Boeing Frontiers
February 2003
Volume 01, Issue 09
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Tech Talk

REsolutions connects past to future


REsolutionsAs the Starship Enterprise glides through the blackness of space, one of the crew notices an indistinguishable object through one of the starboard windows. Is this a Klingon Bird of Prey attack ship, or a meteorite?

Quickly, the Enterprise projects a beam of light that scans the object and creates a "point cloud," a three-dimensional cluster of positions in space. The points are fed through a sensor to give the object its form—a 3-D electronic image projected onto a computer screen. Now visible, the object turns out to be a harmless piece of space junk.

If such a futuristic capability appears to be just TV science fiction, one only has to track down Ric Baldini, a Phantom Works prototype processes engineer, to find that the technique is real and prospering at Boeing.

Baldini explains that the Starship Enterprise crew was essentially using "reverse engineering" techniques— working backward from a final product to its conception—to create a 3-D image of an object in the absence of its known geometry.

Engineers used a variation on the Enterprise technology—which Baldini first committed to a paper tablecloth in a Chicago Italian restaurant during a burst of creative energy—to reproduce the nacelle of a recently restored Boeing 307 Stratoliner. Engineers are using the system also to accurately replicate complicated C-17 transport cargo-bay parts, define structural sections of the CH-47 Chinook helicopter, identify mismatches in T-38 avionics doors, and construct a complete make-over for classic Corvette sports cars. They are even considering the technology for construction of precision prosthetics for disabled children and amputees.

Some study results show the technology provides superior product definition for existing hardware and savings of up to 52 percent in modeling efforts. So effective is the work Baldini's team pioneered that it has evolved into a Chairman's Innovation Initiative project that has successfully proceeded through the third phase and into a Boeing Ventures standalone business. Called REsolutions, the company now is operating as a "spin-in" operation within the Phantom Works Advanced Support Concepts organization, where Boeing is "incubating" it for a potential future spinoff as an independent new company.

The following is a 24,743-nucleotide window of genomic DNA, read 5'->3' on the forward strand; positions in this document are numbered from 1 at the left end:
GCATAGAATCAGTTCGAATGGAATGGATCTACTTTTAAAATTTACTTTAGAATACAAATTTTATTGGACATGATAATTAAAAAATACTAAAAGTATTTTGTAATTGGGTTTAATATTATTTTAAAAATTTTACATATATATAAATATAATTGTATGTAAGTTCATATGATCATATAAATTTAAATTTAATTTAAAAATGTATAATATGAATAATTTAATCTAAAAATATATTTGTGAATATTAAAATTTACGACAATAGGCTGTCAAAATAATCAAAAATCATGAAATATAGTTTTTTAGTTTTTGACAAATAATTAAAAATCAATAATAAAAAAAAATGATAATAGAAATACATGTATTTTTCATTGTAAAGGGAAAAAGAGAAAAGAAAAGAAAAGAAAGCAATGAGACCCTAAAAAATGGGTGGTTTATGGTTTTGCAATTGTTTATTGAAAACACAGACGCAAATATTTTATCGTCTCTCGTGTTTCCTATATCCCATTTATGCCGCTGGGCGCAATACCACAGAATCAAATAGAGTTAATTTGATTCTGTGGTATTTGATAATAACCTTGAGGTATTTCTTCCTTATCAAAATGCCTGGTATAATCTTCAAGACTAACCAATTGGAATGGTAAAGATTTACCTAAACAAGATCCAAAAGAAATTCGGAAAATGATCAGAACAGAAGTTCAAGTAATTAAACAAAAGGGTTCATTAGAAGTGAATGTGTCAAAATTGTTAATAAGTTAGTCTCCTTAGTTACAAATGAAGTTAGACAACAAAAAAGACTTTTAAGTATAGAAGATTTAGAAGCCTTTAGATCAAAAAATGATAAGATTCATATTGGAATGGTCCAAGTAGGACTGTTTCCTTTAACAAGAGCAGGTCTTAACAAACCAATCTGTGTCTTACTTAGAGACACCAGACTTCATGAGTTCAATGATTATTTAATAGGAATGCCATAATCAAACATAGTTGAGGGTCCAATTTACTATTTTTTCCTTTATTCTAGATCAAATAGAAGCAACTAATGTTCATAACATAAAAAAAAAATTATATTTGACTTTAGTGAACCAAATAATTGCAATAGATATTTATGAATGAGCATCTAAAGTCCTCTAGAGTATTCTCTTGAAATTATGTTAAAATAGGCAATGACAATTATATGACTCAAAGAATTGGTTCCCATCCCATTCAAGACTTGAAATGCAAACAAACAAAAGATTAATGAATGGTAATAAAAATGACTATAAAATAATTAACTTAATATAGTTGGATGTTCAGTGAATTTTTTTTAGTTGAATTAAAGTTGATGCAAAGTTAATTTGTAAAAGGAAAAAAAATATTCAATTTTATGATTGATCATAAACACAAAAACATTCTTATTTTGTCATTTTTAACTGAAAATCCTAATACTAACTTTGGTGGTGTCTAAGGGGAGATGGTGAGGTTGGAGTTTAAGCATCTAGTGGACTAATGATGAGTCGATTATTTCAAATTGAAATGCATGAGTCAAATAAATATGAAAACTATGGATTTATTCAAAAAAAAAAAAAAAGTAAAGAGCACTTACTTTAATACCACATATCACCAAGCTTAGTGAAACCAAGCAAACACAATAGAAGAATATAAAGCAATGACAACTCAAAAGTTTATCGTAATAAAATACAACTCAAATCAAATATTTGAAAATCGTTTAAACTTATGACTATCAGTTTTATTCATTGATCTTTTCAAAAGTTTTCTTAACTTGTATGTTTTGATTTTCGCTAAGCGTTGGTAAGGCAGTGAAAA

Three-dimensional modeling technologies, pioneered on such Boeing programs as the 777 commercial airliner and the X-45 Unmanned Combat Air Vehicle, allow design engineers to use the computer image to reproduce the scanned object directly. By defining the numerically controlled cutter paths for high-speed machining, the image allows the production of tools and some parts from conventional materials.

"These days, the 3-D image is the ticket to a new part that is as accurate as it can be, no matter how big, small or complex its shape," Baldini says. "We can even measure an entire aircraft, using a kind of 'quilting' process that pieces together the image. It has all but replaced the blueprints of old that involved a costly, labor-intensive process to reach the final product."

Already Boeing programs ranging from the X-45 to the X-37 orbital technology demonstrator, the 767 Tanker, the F-15K and the F/A-18 have expressed an interest in REsolutions solutions. Now, REsolutions has entered the biomedical field by providing the geometry to make various orthotic devices to help disabled children.

"I am passionate about this," Baldini says. "This is the most satisfying work I have ever done."

How it works

REsolutions' brand of reverse engineering creates geometric computer-aided design models for objects when no such model exists. Combining precise coordinate data captured from the surface of the actual object with whatever engineering data might already exist (blueprints, sketches); engineers create a computer-aided design model tailored to the customer's application.

"Take anything, a cup on a table, for example," said Ric Baldini, a Phantom Works prototype processes engineer. "If we want to reproduce that cup exactly, we need to get a 'point cloud' that precisely spells out its dimensions so that we can create an electronic 3-D image."

Engineers can do that in a number of ways—through laser interferometry; projected white light grid patterns; physical contact (touch-probe machines that physically measure the item); or an integration of all three processes.

The lasers use a "time-of-flight" process to compute traveling distance and provide a modeling point for the object. They typically are better suited for large objects at long distances. The white light grid scans the surface of smaller products, and the information is processed to create a 3-D image in the same way your brain processes simultaneous signals from your eyes. Touch-probe instruments measure coordinates physically, and technicians use the measurements primarily to provide dimensions for individual parts.

Once armed with coordinate data, any one of several software packages enables the creation of the computer-aided design model. The model can reflect the data directly, and other engineering definitions, such as blueprints, can augment it with specific detail (thicknesses, hole sizes, datum planes).



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